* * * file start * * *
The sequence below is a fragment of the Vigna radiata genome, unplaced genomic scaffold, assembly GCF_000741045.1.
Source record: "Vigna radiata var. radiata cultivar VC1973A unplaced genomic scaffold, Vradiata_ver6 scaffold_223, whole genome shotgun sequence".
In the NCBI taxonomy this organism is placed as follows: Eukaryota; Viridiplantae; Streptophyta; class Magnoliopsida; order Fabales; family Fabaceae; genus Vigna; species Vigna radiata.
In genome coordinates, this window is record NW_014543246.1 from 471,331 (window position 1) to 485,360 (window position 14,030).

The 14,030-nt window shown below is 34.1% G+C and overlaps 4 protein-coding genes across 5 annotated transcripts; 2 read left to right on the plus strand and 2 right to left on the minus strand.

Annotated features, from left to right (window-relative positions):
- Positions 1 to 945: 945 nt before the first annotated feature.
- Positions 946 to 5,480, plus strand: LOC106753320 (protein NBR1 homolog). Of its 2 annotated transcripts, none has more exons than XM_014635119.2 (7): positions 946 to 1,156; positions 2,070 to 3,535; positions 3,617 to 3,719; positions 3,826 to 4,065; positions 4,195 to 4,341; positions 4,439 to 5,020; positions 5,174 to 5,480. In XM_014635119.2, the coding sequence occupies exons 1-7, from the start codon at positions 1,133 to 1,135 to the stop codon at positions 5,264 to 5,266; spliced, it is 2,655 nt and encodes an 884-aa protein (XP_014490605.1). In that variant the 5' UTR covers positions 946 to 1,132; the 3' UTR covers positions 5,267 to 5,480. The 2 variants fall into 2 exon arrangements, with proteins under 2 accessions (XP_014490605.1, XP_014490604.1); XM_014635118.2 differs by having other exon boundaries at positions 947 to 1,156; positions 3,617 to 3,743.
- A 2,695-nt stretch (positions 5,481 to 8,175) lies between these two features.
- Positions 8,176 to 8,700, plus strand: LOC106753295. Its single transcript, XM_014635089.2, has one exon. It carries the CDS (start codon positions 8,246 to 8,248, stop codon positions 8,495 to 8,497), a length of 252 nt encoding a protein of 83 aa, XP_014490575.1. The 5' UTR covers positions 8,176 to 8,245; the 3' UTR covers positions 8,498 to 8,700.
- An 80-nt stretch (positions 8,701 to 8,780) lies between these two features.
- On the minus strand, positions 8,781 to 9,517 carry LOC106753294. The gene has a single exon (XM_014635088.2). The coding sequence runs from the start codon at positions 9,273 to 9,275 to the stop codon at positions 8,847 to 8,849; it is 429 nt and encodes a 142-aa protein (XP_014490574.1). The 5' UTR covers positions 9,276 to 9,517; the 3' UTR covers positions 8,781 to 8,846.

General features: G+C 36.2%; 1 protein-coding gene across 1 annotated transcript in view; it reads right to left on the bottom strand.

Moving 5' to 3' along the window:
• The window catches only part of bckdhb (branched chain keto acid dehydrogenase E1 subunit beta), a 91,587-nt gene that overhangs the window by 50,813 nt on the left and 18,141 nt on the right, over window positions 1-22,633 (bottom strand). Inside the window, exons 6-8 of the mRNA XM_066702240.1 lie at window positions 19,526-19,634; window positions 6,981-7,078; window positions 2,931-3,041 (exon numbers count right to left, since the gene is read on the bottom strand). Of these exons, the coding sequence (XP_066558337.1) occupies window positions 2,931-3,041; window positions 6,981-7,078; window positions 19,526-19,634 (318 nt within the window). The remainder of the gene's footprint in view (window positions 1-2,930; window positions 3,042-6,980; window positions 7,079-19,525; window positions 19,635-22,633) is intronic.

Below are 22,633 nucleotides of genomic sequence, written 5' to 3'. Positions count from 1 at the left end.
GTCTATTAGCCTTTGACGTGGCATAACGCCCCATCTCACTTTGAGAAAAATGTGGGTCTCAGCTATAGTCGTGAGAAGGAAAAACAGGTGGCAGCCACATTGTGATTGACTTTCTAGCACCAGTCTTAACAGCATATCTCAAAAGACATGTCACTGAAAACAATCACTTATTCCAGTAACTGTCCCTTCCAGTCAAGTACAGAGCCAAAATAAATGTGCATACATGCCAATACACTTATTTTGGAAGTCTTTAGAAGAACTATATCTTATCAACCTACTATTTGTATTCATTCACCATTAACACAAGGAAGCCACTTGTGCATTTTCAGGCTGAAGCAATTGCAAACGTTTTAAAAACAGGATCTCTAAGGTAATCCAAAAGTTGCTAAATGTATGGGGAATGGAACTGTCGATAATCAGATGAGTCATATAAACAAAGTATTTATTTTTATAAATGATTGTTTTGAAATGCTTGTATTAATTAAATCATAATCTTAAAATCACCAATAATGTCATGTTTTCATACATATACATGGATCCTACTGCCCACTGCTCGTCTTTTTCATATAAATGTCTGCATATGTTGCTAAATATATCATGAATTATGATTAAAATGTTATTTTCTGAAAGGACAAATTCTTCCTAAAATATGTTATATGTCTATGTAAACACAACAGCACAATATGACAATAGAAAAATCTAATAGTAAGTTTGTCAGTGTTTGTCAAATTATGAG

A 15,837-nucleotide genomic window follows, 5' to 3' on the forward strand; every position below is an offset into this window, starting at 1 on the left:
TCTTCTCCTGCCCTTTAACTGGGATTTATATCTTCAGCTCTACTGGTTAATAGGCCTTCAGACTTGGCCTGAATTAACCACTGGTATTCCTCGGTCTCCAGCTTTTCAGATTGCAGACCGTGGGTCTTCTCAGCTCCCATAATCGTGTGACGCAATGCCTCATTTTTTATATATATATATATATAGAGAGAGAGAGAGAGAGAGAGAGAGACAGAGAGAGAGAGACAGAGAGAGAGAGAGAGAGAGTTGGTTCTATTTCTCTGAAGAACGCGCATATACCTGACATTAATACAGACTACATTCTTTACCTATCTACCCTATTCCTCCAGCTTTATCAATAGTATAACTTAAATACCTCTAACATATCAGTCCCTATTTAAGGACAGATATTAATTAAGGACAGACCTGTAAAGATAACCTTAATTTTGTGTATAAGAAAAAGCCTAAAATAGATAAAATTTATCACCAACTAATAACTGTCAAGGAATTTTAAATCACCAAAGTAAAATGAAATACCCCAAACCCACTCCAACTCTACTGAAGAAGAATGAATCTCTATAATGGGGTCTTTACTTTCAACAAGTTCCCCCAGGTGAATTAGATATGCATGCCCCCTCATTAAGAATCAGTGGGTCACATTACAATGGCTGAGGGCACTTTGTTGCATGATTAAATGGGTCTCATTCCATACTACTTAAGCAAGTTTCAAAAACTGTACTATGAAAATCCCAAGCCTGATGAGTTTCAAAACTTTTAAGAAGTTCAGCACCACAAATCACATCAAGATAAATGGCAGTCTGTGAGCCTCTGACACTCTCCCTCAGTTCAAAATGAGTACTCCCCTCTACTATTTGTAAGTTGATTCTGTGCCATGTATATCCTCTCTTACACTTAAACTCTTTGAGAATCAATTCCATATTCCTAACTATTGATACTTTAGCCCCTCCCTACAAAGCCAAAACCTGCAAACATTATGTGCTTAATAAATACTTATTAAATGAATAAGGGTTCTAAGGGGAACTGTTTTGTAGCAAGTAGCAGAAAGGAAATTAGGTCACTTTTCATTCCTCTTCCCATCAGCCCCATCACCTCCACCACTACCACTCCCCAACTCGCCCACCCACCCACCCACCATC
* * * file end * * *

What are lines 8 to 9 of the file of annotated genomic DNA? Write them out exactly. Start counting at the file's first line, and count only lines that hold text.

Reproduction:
- Positions 946 to 5,480, plus strand: LOC106753320 (protein NBR1 homolog). Of its 2 annotated transcripts, none has more exons than XM_014635119.2 (7): positions 946 to 1,156; positions 2,070 to 3,535; positions 3,617 to 3,719; positions 3,826 to 4,065; positions 4,195 to 4,341; positions 4,439 to 5,020; positions 5,174 to 5,480. In XM_014635119.2, the coding sequence occupies exons 1-7, from the start codon at positions 1,133 to 1,135 to the stop codon at positions 5,264 to 5,266; spliced, it is 2,655 nt and encodes an 884-aa protein (XP_014490605.1). In that variant the 5' UTR covers positions 946 to 1,132; the 3' UTR covers positions 5,267 to 5,480. The 2 variants fall into 2 exon arrangements, with proteins under 2 accessions (XP_014490605.1, XP_014490604.1); XM_014635118.2 differs by having other exon boundaries at positions 947 to 1,156; positions 3,617 to 3,743.
- A 2,695-nt stretch (positions 5,481 to 8,175) lies between these two features.